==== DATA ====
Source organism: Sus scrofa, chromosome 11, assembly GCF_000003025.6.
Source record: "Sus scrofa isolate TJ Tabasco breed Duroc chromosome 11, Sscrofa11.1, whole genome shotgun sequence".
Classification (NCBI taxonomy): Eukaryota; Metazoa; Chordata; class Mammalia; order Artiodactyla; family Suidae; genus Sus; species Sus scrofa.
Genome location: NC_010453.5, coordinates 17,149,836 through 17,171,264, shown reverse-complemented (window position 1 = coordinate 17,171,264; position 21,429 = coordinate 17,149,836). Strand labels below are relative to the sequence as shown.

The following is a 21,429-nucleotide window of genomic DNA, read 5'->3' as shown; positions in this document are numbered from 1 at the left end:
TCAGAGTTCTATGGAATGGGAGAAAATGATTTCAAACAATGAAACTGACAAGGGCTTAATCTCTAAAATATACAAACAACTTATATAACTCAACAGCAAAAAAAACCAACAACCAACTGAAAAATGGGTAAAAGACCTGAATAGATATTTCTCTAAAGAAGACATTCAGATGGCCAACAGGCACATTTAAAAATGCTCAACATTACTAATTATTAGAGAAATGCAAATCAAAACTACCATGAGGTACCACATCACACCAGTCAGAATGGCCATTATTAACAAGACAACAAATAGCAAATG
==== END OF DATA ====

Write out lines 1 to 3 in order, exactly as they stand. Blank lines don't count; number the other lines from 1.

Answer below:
Source organism: Sus scrofa, chromosome 11, assembly GCF_000003025.6.
Source record: "Sus scrofa isolate TJ Tabasco breed Duroc chromosome 11, Sscrofa11.1, whole genome shotgun sequence".
Classification (NCBI taxonomy): Eukaryota; Metazoa; Chordata; class Mammalia; order Artiodactyla; family Suidae; genus Sus; species Sus scrofa.